Azerbaijan Table of Contents
The invasion of 1920 began a seventy-one-year period under total political and economic control of the state that became the Soviet Union in 1922. The borders and formal status of Azerbaijan underwent a period of change and uncertainty in the 1920s and 1930s, and then they remained stable through the end of the Soviet period in 1991.
In late 1921, the Russian leadership dictated the creation of a Transcaucasian federated republic, composed of Armenia, Azerbaijan, and Georgia, which in 1922 became part of the newly proclaimed Soviet Union as the Transcaucasian Soviet Federated Socialist Republic (TSFSR). In this large new republic, the three subunits ceded their nominal powers over foreign policy, finances, trade, transportation, and other areas to the unwieldy and artificial authority of the TSFSR. In 1936 the new "Stalin Constitution" abolished the TSFSR, and the three constituent parts were proclaimed separate Soviet republics.
In mid-1920 the Red Army occupied Nakhichevan, an Azerbaijani enclave between Armenia and northwestern Iran. The Red Army declared Nakhichevan a Soviet socialist republic with close ties to Azerbaijan. In early 1921, a referendum confirmed that most of the population of the enclave wanted to be included in Azerbaijan. Turkey also supported this solution. Nakhichevan's close ties to Azerbaijan were confirmed by the Russo-Turkish Treaty of Moscow and the Treaty of Kars among the three Transcaucasian states and Turkey, both signed in 1921.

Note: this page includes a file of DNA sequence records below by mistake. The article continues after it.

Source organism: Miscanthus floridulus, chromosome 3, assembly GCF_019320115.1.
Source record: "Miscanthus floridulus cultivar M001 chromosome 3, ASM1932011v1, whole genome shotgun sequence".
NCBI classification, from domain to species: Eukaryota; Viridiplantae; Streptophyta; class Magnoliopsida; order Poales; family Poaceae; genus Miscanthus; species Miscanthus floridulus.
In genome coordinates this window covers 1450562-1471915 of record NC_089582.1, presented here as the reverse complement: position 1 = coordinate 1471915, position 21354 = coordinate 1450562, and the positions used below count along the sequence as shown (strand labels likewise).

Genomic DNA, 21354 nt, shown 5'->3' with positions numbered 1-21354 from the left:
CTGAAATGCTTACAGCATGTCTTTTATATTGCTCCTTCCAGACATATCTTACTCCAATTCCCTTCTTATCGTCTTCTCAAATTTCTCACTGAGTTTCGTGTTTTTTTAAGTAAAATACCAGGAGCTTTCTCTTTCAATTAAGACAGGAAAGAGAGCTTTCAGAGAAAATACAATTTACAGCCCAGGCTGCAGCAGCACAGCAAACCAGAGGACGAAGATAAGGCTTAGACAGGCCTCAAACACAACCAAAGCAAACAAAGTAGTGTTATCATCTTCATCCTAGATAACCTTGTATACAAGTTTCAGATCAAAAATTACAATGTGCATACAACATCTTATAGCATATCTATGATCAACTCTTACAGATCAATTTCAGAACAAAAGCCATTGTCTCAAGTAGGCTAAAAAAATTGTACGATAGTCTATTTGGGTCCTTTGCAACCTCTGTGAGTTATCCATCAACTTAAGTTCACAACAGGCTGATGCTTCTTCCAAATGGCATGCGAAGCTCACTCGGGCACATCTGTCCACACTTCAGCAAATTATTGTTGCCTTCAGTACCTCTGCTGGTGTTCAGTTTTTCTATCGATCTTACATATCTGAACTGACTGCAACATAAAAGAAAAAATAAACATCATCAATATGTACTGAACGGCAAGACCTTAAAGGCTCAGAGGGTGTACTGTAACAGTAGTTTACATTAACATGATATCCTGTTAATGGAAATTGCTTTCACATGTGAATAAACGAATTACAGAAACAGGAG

Lenin and his successor, Joseph V. Stalin, assigned pacification of Transcaucasia and delineation of borders in the region to the Caucasian Bureau of the Russian Communist Party (Bolshevik). In 1924, despite opposition from many Azerbaijani officials, the bureau formally designated Nakhichevan an autonomous republic of Azerbaijan with wide local powers, a status it retains today.
The existence of an Azerbaijani majority population in northern Iran became a pretext for Soviet expansion. In 1938 Soviet authorities expelled Azerbaijanis holding Iranian passports from the republic. During World War II, Soviet forces occupied the northern part of Iran. The occupiers stirred an irredentist movement fronted by the Democratic Party of Azerbaijan, which proclaimed the communist Autonomous Government of Azerbaijan at Tabriz at the end of 1945. The Western powers forced the Soviet Union to withdraw from Iran in 1946. Upon the subsequent collapse of the autonomous government, the Iranian government began harsh suppression of the Azerbaijani culture. From that time until the late 1980s, contacts between Azerbaijanis north and south of the Iranian-Soviet border were severely limited.
Data as of March 1994